Canada to ensure that international travellers cannot access recovery benefits during mandatory quarantine From: Employment and Social Development Canada Since the beginning of the pandemic, the Government of Canada has strongly urged Canadians to stay home to stop the spread of COVID-19. As Canadians continue to make difficult but important sacrifices for their health and their communities, the Government of Canada has been there to support them every step of the way, including through the creation of three new benefits for workers who do not qualify for EI: the Canada Recovery Benefit (CRB), the Canada Recovery Caregiving Benefit (CRCB) and the Canada Recovery Sickness Benefit (CRSB).Since the beginning of the pandemic, the Government of Canada has strongly urged Canadians to stay home to stop the spread of COVID-19. As Canadians continue to make difficult but important sacrifices for their health and their communities, the Government of Canada has been there to support them every step of the way, including through the creation of three new benefits for workers who do not qualify for EI: the Canada Recovery Benefit (CRB), the Canada Recovery Caregiving Benefit (CRCB) and the Canada Recovery Sickness Benefit (CRSB).The Canada Recovery Sickness Benefit, along with the other recovery benefits, was never intended to incentivize or encourage Canadians to disregard public health advice. Rather, these benefits were put in place to ensure Canadian workers could continue to make ends meet during the pandemic, and that no Canadian would have to make the choice between putting food on the table or going to work sick.To ensure these important benefits provide the targeted support Canadians expect, the Government of Canada is taking immediate action to ensure all three benefits – the CRB, CRCB, and CRSB – do not incent people to disregard the clear public health advice against travelling abroad. The Minister of Employment, Workforce Development and Disability Inclusion, Carla Qualtrough, will be proposing legislation so that, retroactive to January 3, 2021, all international travellers who need to quarantine upon return to Canada, including people returning from vacation, visiting loved ones, and attending to real estate matters abroad, will not be eligible to receive support from any of the Canada Recovery Benefits for the period of their mandatory quarantine. Individuals who are exempt from the mandatory quarantine requirements under the Quarantine Act, such as health care workers who need to cross the border for work, will be eligible to apply following their return to the country.The Canada Revenue Agency (CRA) will update the application process for the three recovery benefits on Monday, January 11. For claims covering a period beginning on or after January 3, 2021, applicants will need to indicate whether they were self-isolating or in quarantine due to international travel. Over the coming weeks, the CRA will delay processing claims for individuals who are self-isolating or in quarantine because of international travel until the legislative process is complete to ensure those who receive the benefit meet the latest eligibility criteria.The Government of Canada continues to strongly urge all Canadians to avoid non-essential travel and to follow all public health and international travel guidelines. Canadians across the country are doing their part to protect their loved ones, communities, health care workers and all of those on the front lines of this pandemic. This important change will ensure the COVID programs we have in place support those efforts, and are there for Canadians who need them most.Quotes“The Canada Recovery Sickness Benefit was created to provide workers with a paid sick leave option. We did this so that workers did not have to choose between going to work while impacted by COVID-19 and putting food on the table. The benefit was not intended to encourage Canadians to disobey public health and international travel guidelines. We have heard Canadians and are tightening the eligibility criteria for our COVID recovery benefits. We will ensure that these measures have no unintended consequences and will target individuals who travel for discretionary and non-essential purposes. This is not the time to travel abroad, and if you make the choice to do so, you will not be eligible for these benefits during your mandatory quarantine period.”– Minister of Employment, Workforce Development and Disability Inclusion, Carla Qualtrough“The Canada Revenue Agency remains committed to delivering the Government of Canada’s emergency benefits to support Canadians in the fight against COVID-19. Today’s announcement will ensure that the Canada Recovery Benefits support workers who need these benefits the most, not those violating public health advice on international travel.”– Minister of National Revenue, Diane LebouthillierQuick factsThe CRSB provides income support to Canadian workers who are unable to work at least 50 percent of their scheduled work week because they are sick, under quarantine or must self-isolate due to COVID-19. It is also for Canadians who are more susceptible to COVID-19 due to an underlying condition.Over the coming weeks, the CRA will delay processing claims for individuals who are self-isolating or in quarantine because of international travel until the legislative process is complete to ensure those who receive the benefit meet the latest eligibility criteria.As of January 3, 2021, the number of unique applicants that have accessed the recovery benefits are:1,445,530 for the Canada Recovery Benefit;277,570 for the Canada Recovery Caregiving Benefit; and299,090 for the Canada Recovery Sickness Benefit.Individuals must meet all eligibility criteria for the Canada Recovery Benefits including the requirement to be residing in Canada and be present in Canada for the period for which the individual is making the claim.With the CRSB, eligible Canadians can receive $500 ($450 after taxes withheld) for a one-week period. If their situation continues past one week, they can apply again for up to a total of two weeks between September 27, 2020 and September 25, 2021.As of January 7, 2021, air travellers five years of age or older are required to present a negative COVID-19 test result to the airline prior to boarding international flights bound for Canada. Once they arrive they must:Isolate for 14 days if they have symptoms of COVID-19 or if they know they have COVID-19;Quarantine for 14 days if they do not have symptoms; andComply with mandatory isolation or quarantine requirements – failure to comply will result in fines, penalties or imprisonment. /Public Release. This material comes from the originating organization and may be of a point-in-time nature, edited for clarity, style and length. View in full here. Why?Well, unlike many news organisations, we have no sponsors, no corporate or ideological interests. We don’t put up a paywall – we believe in free access to information of public interest. Media ownership in Australia is one of the most concentrated in the world (Learn more). Since the trend of consolidation is and has historically been upward, fewer and fewer individuals or organizations control increasing shares of the mass media in our country. According to independent assessment, about 98% of the media sector is held by three conglomerates. This tendency is not only totally unacceptable, but also to a degree frightening). Learn more hereWe endeavour to provide the community with real-time access to true unfiltered news firsthand from primary sources. It is a bumpy road with all sorties of difficulties. We can only achieve this goal together. Our website is open to any citizen journalists and organizations who want to contribute, publish high-quality insights or send media releases to improve public access to impartial information. You and we have the right to know, learn, read, hear what and how we deem appropriate.Your support is greatly appreciated. All donations are kept completely private and confidential.Thank you in advance!Tags:airline, Border, Canada, covid-19, disability, Emergency, employment, failure, food, Government, legislation, Minister, public health, real estate, revenue, travel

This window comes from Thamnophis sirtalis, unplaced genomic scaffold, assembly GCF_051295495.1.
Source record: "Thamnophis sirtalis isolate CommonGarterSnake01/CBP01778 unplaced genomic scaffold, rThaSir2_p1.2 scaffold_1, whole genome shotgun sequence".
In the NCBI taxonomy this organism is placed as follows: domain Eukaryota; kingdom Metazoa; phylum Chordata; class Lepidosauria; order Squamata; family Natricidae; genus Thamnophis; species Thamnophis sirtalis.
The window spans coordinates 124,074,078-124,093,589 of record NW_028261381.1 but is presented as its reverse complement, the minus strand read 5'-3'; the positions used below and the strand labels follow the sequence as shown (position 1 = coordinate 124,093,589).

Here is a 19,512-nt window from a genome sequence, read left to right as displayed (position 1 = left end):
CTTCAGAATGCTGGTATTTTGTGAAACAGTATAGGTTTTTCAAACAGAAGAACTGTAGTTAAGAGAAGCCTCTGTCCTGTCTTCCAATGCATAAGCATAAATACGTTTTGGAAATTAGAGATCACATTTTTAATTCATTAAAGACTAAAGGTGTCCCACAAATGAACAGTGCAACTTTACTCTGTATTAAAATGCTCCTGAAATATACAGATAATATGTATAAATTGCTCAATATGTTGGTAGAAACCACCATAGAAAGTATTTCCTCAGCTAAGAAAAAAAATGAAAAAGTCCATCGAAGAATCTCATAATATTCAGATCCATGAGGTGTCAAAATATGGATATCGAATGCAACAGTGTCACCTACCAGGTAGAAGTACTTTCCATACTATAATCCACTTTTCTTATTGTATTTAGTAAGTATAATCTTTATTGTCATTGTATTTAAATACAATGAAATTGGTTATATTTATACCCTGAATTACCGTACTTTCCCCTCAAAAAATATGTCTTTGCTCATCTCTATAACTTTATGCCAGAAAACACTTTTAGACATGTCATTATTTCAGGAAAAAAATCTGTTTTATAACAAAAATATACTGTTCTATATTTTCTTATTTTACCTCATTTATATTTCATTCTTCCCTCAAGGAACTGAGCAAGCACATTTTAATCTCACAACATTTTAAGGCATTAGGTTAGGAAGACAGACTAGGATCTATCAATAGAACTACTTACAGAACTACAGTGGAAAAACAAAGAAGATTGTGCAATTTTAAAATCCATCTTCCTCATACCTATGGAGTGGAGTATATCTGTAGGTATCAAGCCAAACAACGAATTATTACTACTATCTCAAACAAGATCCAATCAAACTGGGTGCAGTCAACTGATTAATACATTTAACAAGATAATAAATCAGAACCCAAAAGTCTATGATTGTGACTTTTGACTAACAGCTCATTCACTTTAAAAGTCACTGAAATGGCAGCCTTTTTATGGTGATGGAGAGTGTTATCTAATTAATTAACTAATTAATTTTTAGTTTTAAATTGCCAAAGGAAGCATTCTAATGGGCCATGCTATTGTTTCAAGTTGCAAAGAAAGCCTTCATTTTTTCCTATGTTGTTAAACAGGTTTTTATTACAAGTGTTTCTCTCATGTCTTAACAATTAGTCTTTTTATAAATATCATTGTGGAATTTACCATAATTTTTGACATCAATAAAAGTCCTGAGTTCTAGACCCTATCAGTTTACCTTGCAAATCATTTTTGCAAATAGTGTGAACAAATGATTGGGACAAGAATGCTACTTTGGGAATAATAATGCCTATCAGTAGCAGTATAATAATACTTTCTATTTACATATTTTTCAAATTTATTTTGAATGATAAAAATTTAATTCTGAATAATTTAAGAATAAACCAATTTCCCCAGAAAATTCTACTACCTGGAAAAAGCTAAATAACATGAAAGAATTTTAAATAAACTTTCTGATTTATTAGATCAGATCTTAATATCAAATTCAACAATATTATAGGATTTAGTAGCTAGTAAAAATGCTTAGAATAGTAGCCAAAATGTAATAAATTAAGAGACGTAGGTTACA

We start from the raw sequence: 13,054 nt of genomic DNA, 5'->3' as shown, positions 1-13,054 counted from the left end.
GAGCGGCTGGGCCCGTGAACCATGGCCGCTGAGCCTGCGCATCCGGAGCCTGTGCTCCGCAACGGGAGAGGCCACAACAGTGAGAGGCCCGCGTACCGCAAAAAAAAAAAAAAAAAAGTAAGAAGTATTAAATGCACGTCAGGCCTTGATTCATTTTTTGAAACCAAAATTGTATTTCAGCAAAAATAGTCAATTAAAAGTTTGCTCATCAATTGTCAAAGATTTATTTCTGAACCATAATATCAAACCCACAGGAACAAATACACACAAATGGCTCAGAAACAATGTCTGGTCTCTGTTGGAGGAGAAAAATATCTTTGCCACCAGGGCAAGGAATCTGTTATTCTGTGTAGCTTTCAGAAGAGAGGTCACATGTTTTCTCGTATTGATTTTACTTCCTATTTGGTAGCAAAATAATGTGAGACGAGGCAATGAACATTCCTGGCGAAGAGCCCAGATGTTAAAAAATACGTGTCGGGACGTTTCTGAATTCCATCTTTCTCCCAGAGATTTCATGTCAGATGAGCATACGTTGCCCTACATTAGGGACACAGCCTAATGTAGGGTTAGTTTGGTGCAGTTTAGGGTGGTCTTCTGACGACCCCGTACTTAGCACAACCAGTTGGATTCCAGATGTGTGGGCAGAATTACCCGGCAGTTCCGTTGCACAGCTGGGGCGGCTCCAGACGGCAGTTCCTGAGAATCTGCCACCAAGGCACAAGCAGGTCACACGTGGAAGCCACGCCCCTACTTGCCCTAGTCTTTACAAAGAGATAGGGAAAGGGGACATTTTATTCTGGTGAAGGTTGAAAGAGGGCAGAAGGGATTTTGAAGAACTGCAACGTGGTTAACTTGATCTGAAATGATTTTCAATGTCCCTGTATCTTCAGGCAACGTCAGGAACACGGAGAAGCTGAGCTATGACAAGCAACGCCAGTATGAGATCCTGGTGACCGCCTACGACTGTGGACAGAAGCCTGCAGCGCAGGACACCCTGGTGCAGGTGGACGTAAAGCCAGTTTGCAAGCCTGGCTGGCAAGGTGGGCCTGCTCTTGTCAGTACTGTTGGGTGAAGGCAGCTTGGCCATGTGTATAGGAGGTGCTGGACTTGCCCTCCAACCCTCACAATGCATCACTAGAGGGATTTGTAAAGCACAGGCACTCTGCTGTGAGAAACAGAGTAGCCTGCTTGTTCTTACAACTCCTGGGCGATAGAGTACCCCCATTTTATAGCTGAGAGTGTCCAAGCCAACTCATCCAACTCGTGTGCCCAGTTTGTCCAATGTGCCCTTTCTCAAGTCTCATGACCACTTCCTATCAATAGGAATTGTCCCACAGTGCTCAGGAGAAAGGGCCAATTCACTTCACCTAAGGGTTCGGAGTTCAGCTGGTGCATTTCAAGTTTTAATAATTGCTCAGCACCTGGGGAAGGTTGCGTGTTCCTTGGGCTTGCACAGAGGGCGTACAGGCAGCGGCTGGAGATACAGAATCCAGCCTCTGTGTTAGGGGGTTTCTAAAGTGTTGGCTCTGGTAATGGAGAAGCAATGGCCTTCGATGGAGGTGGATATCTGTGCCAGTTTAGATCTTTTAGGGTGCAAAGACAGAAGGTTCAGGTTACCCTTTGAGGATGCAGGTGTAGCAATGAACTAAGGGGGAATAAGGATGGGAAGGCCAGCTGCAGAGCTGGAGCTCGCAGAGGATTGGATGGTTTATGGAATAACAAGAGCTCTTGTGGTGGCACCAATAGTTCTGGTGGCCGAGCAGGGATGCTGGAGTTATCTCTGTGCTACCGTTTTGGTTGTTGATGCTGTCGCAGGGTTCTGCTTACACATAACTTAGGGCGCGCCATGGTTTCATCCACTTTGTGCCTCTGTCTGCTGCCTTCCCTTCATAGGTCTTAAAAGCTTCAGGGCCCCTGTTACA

By Kadian Brown, JIS PRO RelatedCastro Ardent Believer in JEF RelatedCastro Ardent Believer in JEF Castro Ardent Believer in JEF CommerceMay 9, 2012 Advertisements RelatedCastro Ardent Believer in JEF FacebookTwitterWhatsAppEmail Silvero Castro can be described as an ardent believer in the Jamaica Employers’ Federation (JEF), having been an active participant at the JEF Convention since its inception 30 years ago. Mr. Castro has never missed a staging of the business convention, which is the largest of its kind in the English-speaking Caribbean. It is held annually at the Sunset Jamaica Grande Resort in Ocho Rios, St. Ann. The 30th staging took place May 3 to 6 and brought together some 500 participants to hear, meet and share with experts, locally and internationally, to enhance individual, team and organisational performance. The Industrial Relations Specialist, over the 30 years, has attended the convention in various capacities. “I have represented the Caribbean Cement Company at the JEF Convention for 28 years; St. Catherine Co-operative Credit Union last year and this year I am proudly representing Guardsman Group of Companies. I have been attending the convention for 30 years and it has been an excellent experience…just out of this world,” Mr. Castro tells JIS News. “I have enjoyed the camaraderie, the sharing of information, the getting to know people…it is a learning experience and an event all human resource managers, industrial relations managers…any manager, if you want to be that well-rounded person, come to the JEF convention,” he urges. He points out that the convention has evolved significantly over the 30 years from a small group of persons to sometimes 700 local and international participants, sponsors and exhibitors. “It has evolved tremendously over the years…it started out with about 18 of us at the Jamaica Grande and after the session, we got so much out of it that we approached the JEF and told them that they needed to make it an annual affair,” Mr. Castro recalls. He adds that each year the convention gets bigger, as each one tells one about the great experiences that the convention provides. Mr. Castro has given years of service in the areas of business management and industrial relations and credits the JEF convention for enhancing his skills, competence and allowing him to become an expert in his field. “The JEF convention helps you to grow as a manager and as you grow, you meet persons along the way who can advise you and that is what motivate you, that is what attract you, that is what give you the incentive to go back the following year,” he says, adding that “the convention is like magnet…you are glued to it, you always want to come and you always want to tell people about it.” Mr. Castro commends the JEF Secretariat on its role in enhancing employer/employee relations and training employers. He points out that he has benefitted from not just the business conventions, but from numerous courses and training sessions that the Federation has staged over the years. “I have learnt a lot from the JEF over the 30 years, because of the interaction with other managers and experts in the field. It is about going out in the world of work and managing people…learning about the decision-making process and other issues, then executing it in the workplace and imparting what you have learnt to others,” Mr. Castro points out. The JEF Secretariat acknowledged and recognised the work and contribution of Mr. Castro at its 30th Anniversary Recognition Service on May 6. He is encouraging more persons in the private and public sectors to get involved in the JEF initiatives. “If you have not been sending representatives to the convention, then you are losing out on something big, so you need to get involved,” he urges. The convention is part of efforts by the JEF to entrench Jamaica’s private and public sectors as a powerful engine of national growth and business development. This year’s staging, with the theme: ‘Execute, Grow, Sustain’, enabled organisations and institutions to introspectively and strategically examine and adjust themselves.